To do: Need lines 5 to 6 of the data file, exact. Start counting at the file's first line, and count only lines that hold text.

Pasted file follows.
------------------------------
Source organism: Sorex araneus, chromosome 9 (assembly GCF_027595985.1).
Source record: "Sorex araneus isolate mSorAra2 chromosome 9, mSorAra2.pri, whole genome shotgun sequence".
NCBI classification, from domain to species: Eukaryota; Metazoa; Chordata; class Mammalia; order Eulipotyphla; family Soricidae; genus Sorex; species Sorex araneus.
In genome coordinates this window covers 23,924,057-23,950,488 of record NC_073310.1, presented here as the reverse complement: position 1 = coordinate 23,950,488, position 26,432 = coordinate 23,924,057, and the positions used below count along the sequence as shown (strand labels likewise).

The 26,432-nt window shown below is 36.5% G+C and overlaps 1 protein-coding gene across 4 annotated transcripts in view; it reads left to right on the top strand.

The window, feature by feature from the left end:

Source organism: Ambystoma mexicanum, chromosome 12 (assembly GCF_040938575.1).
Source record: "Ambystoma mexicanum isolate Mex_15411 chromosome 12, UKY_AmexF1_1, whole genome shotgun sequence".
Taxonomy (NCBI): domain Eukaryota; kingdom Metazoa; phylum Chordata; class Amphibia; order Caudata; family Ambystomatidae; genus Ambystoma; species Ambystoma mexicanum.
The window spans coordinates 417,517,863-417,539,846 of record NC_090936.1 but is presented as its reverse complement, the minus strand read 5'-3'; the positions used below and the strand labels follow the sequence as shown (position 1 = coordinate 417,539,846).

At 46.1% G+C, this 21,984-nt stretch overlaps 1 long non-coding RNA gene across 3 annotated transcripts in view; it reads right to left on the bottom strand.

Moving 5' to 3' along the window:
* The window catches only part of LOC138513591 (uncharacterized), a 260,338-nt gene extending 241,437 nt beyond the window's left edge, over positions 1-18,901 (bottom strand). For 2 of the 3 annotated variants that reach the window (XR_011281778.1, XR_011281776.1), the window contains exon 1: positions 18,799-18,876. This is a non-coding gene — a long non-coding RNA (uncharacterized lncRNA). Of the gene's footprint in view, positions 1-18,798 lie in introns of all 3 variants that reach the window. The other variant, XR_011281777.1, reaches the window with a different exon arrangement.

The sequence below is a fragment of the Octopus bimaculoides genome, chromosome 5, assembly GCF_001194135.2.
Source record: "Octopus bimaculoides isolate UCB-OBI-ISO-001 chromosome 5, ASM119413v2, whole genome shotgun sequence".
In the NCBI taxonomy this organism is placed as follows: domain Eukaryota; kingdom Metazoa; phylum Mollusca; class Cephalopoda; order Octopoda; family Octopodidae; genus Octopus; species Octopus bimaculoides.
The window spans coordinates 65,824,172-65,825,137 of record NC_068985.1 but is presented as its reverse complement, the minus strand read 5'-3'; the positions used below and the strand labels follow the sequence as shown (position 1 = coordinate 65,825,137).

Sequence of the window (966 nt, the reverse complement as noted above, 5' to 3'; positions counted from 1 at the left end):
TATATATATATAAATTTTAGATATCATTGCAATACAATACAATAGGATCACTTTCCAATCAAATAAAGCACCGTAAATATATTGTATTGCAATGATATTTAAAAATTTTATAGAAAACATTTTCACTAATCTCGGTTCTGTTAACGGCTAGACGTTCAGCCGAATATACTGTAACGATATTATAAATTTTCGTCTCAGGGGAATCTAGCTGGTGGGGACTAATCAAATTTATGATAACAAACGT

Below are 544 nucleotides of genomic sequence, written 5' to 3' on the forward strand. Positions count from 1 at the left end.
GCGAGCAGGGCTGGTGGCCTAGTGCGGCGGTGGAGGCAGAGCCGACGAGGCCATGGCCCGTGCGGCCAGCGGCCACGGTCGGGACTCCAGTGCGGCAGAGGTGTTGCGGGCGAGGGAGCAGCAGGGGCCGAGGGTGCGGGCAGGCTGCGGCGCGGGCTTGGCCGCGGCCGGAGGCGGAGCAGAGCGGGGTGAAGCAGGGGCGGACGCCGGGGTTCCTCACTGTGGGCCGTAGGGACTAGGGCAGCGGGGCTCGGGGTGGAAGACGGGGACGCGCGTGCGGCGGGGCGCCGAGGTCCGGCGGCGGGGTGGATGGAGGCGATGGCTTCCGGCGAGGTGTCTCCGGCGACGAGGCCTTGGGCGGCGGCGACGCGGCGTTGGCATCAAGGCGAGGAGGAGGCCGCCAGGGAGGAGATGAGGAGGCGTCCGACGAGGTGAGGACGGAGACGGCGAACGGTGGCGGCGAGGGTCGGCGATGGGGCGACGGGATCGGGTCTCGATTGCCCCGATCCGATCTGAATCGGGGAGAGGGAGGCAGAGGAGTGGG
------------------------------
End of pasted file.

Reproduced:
The 26,432-nt window shown below is 36.5% G+C and overlaps 1 protein-coding gene across 4 annotated transcripts in view; it reads left to right on the top strand.

The window, feature by feature from the left end: